Very few people know or care which belts Manny Pacquiao and Floyd Mayweather Jr hold. The multiplicity of world sanctioning bodies and questionable conduct within their ranks has diluted the term “world champion.” Greatness in boxing today rests on identifying “Who’s #1.”
Sergio Martinez is the #1 middleweight in the world.
Ranking fighters is a difficult process and that process is often arbitrary. The rankings of the world sanctioning bodies are an embarrassment. Even well-intentioned voters often go down a list of names and put them in order without much thought.
Earlier this month, I asked the question, “What would happen if thirteen of the best middleweights in the world fought each other?” This is about now; not how good a fighter was two years ago or how good he might be in the future.
In reality, a round-robin tournament of that nature could never happen. It would require unmakeable matches and 78 separate fights. But thirteen of the most knowledgeable people in boxing agreed to predict the results of these fights.
The thirteen middleweights chosen for consideration, in alphabetical order, are Julio Cesar Chavez Jr, Daniel Geale, Gennady Golovkin, Andy Lee, Matthew Macklin, Sergio Martinez, Martin Murray, Kelly Pavlik, Dmitry Pirog, Grzegorz Proksa, Peter Quillin, Felix Sturm, and Jermain Taylor.
Matchmakers know more about winners and losers in boxing than anyone else. Ten matchmakers participated in the poll. Listed alphabetically, they are Johnny Bos, Eric Bottjer, Tom Brown, Robert Diaz, Don Elbaum, Brad Goodman, Ron Katz, Mike Marchionte, Chris Middendorf, and Bruce Trampler.
Do some of them have biases? I’m sure they do. But in filling out their tournament sheets, each of the matchmakers predicted that fighters they’ve worked to develop would lose certain fights.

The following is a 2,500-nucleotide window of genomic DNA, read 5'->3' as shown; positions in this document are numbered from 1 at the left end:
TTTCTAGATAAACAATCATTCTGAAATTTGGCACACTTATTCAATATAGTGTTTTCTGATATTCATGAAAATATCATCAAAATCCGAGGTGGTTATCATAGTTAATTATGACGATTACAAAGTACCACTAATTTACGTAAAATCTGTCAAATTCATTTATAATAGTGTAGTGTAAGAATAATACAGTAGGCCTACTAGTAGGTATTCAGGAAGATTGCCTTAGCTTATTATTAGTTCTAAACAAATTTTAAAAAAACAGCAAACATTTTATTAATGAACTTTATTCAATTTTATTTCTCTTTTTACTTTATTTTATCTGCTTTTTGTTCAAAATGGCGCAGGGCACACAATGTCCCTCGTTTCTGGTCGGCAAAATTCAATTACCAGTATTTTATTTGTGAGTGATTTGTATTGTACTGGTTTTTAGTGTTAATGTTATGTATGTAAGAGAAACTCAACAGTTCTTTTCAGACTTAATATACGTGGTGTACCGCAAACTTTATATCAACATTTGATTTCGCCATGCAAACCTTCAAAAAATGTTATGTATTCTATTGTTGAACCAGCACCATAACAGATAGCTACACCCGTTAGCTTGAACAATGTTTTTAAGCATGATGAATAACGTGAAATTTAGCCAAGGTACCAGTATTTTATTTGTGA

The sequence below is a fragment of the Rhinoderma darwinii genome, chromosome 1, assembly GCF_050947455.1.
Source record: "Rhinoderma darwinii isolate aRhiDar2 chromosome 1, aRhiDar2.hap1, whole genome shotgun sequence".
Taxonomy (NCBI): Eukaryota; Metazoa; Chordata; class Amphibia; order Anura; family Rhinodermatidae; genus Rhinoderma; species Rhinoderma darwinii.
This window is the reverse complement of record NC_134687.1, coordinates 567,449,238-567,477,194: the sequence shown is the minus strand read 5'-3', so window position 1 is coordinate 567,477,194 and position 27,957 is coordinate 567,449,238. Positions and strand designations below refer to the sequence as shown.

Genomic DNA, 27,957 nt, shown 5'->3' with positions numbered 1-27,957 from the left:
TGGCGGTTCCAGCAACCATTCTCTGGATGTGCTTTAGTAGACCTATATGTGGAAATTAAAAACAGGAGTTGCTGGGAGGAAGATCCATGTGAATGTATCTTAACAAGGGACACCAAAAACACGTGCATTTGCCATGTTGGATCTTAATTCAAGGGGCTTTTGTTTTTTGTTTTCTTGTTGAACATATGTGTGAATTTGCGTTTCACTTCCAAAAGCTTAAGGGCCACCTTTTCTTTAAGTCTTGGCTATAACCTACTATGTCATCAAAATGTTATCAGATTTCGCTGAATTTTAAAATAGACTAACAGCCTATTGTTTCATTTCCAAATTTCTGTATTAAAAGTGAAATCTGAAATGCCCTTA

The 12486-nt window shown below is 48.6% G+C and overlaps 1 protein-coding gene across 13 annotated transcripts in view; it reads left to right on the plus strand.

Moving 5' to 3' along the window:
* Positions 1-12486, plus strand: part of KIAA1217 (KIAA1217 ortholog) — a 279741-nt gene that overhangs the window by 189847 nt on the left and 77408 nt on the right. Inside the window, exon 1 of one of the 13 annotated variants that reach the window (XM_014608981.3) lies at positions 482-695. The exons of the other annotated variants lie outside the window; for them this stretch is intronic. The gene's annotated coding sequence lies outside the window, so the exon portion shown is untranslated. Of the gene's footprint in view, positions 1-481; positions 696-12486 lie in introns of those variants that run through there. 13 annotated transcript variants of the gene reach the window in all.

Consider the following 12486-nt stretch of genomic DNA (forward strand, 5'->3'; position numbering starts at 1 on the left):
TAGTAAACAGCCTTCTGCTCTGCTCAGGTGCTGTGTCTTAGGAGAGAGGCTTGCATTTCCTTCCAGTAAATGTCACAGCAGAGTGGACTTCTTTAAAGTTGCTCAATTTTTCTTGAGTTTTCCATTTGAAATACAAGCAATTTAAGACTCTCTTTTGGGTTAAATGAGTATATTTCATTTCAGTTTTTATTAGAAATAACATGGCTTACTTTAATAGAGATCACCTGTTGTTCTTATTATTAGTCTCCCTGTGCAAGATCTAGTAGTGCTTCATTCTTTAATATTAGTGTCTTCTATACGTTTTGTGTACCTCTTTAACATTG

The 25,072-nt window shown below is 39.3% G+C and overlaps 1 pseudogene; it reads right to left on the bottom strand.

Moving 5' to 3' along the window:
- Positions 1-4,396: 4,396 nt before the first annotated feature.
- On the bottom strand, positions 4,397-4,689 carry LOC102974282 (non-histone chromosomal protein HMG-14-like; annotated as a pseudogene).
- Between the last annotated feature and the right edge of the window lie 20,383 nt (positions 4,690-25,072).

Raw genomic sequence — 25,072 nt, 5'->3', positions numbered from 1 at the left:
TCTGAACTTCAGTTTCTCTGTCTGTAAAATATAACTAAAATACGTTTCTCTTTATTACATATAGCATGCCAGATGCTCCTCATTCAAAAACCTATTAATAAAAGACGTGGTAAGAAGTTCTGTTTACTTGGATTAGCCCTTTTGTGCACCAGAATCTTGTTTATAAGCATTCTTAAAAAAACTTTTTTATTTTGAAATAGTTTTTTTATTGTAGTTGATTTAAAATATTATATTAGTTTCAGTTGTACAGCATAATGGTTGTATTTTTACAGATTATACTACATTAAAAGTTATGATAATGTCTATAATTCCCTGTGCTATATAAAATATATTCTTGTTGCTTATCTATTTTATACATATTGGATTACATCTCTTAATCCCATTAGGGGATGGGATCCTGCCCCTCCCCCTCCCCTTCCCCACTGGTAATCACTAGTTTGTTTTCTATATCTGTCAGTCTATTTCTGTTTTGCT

Teddy Atlas, Al Bernstein, and Steve Farhood rounded out the panel. Additional panelists will be added in the future.
Styles make fights. That was a paramount consideration in predicting the outcome of the match-ups. When the polling was done, 1,014 fight predictions were entered into the data base.
Fighters were awarded one point for each win and a half-point for each draw (too close to call).
A perfect score (that is, each voter predicting that the same fighter would win every one of his fights) would have been 156 points. The results are:
Sergio Martinez 148.5 points
Gennady Golovkin 125
Dmitry Pirog 123.5
Julio Cesar Chavez Jr 95
Felix Sturm 89
Matthew Macklin 71.5
Peter Quillin 67
Daniel Geale 65
Kelly Pavlik 61
Andy Lee 57.5
Grzegorz Proksa 54
Martin Murray 34.5
Jermain Taylor 22.5
Until proven otherwise, Sergio Martinez is the #1 middleweight in the world. On March 17th, sixth-ranked Matthew Macklin will try to topple him from the throne.
Logic dictates that Gennady Golovkin and Dmitry Pirog (who ran neck-and-neck for second place) should square off against one another with the victor to fight the winner of Martinez-Macklin.
A statistical breakdown of the polling will be forthcoming by clicking here.
I hope to repeat this poll with different weight divisions in the future. It has the potential to make a difference in boxing.
Thomas Hauser is a consultant for HBO Sports. He can be reached by email at firstname.lastname@example.org.